Fields are the building block of every container.
New field are created using the
Field::make($type, $name, $label=null), where:
The type of the field. This parameter should be valid class name of a field. For example
text will create field of class
Name of the field. Used as a key when stored in the database and for you to retrieve its value. Please note, that all fields in a Custom Field Container have their names automatically prefixed with an underscore (e.g.
_bgcolor). For more information why, see here.
The label of the field is displayed in the back-end only, where the container is visible. When the parameter is omitted it is automatically derived from the
If this parameter is omitted, and the
$name starts with
Crb part will not be displayed in the generated label.
The factory greatly simplifies the field creation process, since it returns the field object itself and you don’t need to assign it to a variable. The fields API supports method chaining (as seen in the example below).
// Create image field with name "customer_photo" and label "Photo" Field::make('image', 'crb_customer_photo', 'Photo') // Here the title is automatically set to "Custom Sidebar" Field::make('choose_sidebar', 'crb_custom_sidebar') // Method chaining Field::make('select', 'crb_color') ->add_options(array('red', 'blue', 'green')) ->help_text('Pick a color')
All field types originate from a single class named
Field and inherit the following basic features:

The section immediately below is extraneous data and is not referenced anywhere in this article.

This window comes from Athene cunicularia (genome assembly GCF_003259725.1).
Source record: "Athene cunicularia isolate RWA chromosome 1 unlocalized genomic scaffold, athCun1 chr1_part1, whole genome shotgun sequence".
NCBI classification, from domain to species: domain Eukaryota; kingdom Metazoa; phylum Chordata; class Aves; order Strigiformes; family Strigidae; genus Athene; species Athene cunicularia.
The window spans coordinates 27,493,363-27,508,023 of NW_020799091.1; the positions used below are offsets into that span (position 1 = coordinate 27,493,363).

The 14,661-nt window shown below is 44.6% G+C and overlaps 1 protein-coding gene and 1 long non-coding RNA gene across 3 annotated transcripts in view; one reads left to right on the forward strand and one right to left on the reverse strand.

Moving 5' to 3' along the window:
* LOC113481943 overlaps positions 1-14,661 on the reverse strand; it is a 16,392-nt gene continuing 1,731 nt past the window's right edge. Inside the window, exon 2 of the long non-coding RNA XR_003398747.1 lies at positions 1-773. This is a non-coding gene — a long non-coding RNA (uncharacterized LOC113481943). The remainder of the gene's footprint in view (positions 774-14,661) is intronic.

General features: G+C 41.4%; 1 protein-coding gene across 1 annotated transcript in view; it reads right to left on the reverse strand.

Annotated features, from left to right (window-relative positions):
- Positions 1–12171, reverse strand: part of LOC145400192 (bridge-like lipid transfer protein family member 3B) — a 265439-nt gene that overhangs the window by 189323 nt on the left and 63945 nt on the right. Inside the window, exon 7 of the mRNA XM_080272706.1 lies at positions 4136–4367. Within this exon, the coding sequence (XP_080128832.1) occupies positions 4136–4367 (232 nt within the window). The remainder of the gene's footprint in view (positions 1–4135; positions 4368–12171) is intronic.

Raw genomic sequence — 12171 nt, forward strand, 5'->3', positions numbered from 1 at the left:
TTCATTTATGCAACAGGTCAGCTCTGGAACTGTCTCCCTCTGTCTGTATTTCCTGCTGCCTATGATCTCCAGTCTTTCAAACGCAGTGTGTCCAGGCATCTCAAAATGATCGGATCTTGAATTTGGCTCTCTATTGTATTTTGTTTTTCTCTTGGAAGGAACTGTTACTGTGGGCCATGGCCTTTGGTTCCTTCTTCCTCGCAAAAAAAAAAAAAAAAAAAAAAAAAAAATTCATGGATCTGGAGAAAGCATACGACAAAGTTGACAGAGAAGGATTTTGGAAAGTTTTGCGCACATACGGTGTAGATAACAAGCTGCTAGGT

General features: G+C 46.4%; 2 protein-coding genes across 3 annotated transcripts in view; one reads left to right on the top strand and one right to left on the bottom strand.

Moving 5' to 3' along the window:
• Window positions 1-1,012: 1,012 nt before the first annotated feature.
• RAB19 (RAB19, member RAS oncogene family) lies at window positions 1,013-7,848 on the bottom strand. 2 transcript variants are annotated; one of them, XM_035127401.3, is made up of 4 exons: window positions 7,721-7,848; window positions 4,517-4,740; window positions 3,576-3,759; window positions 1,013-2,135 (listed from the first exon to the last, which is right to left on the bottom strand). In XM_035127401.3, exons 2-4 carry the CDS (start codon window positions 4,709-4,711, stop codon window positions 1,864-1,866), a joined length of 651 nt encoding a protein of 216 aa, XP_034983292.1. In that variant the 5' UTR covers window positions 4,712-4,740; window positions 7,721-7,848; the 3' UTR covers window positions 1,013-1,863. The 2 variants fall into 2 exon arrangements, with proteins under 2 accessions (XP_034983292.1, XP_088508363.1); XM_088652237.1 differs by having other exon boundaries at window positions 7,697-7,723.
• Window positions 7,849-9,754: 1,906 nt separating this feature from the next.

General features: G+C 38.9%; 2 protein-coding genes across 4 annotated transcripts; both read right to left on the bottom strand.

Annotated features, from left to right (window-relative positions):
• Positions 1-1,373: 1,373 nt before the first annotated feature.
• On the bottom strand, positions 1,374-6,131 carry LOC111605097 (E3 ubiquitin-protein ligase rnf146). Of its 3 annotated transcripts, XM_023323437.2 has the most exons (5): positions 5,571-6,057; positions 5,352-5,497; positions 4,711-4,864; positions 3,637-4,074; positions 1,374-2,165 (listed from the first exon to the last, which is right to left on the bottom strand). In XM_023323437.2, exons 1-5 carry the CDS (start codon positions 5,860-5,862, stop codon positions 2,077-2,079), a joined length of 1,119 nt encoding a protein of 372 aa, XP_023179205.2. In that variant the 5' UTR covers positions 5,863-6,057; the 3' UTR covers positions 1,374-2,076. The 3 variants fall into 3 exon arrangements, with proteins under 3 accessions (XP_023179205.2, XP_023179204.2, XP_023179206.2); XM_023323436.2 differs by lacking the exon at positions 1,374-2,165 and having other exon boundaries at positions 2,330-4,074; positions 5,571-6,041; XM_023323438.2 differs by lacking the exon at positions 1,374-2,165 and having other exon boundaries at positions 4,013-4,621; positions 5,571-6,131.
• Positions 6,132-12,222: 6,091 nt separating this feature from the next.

You can assign a default value for each field in every container. The default value is used when there is currently no value for the particular field in the database. This is the case for example, when you add a new post, or you add a new theme options field to existing container.
To assign a default value, you use:
You can mark any field as required, in which case the user will need to fill it out before submitting. To set a field as required, you use:
Help text is used as a hint to the user, who will use the field. It is usually rendered under the field and contains more information about what it should contain – requirements, examples, links, etc. HTML tags are allowed.
You add help text using:
You can set the width to fields that are next to each other and they will align on one row. To set the field width %, use:
NB: This feature does nothing in term meta container due to the table layout used by WordPress term editing screen.
Custom field classes can be added using the
add_class() method, for example:
You can apply conditional logic to a field, using
set_conditional_logic($rules), to show or hide it based on other field(s) in the same container. The syntax is similar to
The conditional rules are passed in a two-dimensional array and each rule can have the following arguments as
||The field name to which the rule is applied. The name should be the same as defined in the container.||
||The value of the field. It can be an array only when compare is IN, NOT IN, INCLUDES or EXCLUDES.||
||Operator to test. Possible values are: =, <, >, <=, >=, IN, NOT IN, INCLUDES or EXCLUDES.||
You can optionally pass the
relation key and set it to either
AND (default) or
OR. It defines the relation, when there is more than one rule.
Edit on GitHub
Field::make('select', 'crb_show_socials', 'Show Socials') ->add_options(array( 'yes' => 'Yes', 'no' => 'No', )), Field::make('text', 'crb_facebook', 'Facebook URL') ->set_conditional_logic(array( 'relation' => 'AND', // Optional, defaults to "AND" array( 'field' => 'crb_show_socials', 'value' => 'yes', // Optional, defaults to "". Should be an array if "IN" or "NOT IN" operators are used. 'compare' => '=', // Optional, defaults to "=". Available operators: =, <, >, <=, >=, IN, NOT IN ) )),